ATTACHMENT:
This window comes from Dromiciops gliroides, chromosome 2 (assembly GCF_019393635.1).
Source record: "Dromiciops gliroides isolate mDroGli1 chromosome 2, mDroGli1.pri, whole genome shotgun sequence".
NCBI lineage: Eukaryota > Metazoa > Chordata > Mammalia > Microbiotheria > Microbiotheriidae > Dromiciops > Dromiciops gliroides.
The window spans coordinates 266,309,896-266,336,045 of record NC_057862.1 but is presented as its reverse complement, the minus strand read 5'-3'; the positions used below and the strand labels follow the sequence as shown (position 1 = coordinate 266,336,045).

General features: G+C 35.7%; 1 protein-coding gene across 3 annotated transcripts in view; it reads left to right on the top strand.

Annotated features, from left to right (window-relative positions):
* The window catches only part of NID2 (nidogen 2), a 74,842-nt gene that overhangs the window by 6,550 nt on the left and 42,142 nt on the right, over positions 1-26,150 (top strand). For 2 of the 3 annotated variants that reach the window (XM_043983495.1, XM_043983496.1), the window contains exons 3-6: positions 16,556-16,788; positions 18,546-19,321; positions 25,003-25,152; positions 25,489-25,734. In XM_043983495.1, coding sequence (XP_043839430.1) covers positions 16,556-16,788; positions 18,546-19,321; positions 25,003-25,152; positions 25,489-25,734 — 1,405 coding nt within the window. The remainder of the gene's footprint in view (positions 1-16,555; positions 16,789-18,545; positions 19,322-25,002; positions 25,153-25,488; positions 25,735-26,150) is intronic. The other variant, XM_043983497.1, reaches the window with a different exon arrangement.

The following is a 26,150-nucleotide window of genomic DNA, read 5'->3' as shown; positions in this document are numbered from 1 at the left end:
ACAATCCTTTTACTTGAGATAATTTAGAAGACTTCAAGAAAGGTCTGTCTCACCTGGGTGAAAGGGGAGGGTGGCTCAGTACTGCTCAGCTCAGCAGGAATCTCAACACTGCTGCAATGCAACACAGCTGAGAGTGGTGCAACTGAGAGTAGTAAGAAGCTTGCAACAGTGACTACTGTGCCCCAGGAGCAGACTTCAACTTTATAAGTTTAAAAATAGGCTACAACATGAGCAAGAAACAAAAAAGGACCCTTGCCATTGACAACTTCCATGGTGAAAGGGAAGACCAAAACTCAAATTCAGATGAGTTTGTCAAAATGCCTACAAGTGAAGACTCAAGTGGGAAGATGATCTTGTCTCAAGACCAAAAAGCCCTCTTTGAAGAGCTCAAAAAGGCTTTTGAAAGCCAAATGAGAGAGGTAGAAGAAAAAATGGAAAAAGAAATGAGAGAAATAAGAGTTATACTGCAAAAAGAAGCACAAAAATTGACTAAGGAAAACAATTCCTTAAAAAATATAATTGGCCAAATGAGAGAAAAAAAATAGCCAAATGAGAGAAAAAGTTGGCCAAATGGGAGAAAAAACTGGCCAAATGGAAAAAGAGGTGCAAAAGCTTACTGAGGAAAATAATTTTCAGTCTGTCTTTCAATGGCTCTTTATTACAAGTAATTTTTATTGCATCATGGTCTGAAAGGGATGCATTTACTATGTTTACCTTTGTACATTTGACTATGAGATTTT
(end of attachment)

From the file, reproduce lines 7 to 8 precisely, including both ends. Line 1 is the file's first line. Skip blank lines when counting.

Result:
* The window catches only part of NID2 (nidogen 2), a 74,842-nt gene that overhangs the window by 6,550 nt on the left and 42,142 nt on the right, over positions 1-26,150 (top strand). For 2 of the 3 annotated variants that reach the window (XM_043983495.1, XM_043983496.1), the window contains exons 3-6: positions 16,556-16,788; positions 18,546-19,321; positions 25,003-25,152; positions 25,489-25,734. In XM_043983495.1, coding sequence (XP_043839430.1) covers positions 16,556-16,788; positions 18,546-19,321; positions 25,003-25,152; positions 25,489-25,734 — 1,405 coding nt within the window. The remainder of the gene's footprint in view (positions 1-16,555; positions 16,789-18,545; positions 19,322-25,002; positions 25,153-25,488; positions 25,735-26,150) is intronic. The other variant, XM_043983497.1, reaches the window with a different exon arrangement.

The following is a 26,150-nucleotide window of genomic DNA, read 5'->3' as shown; positions in this document are numbered from 1 at the left end: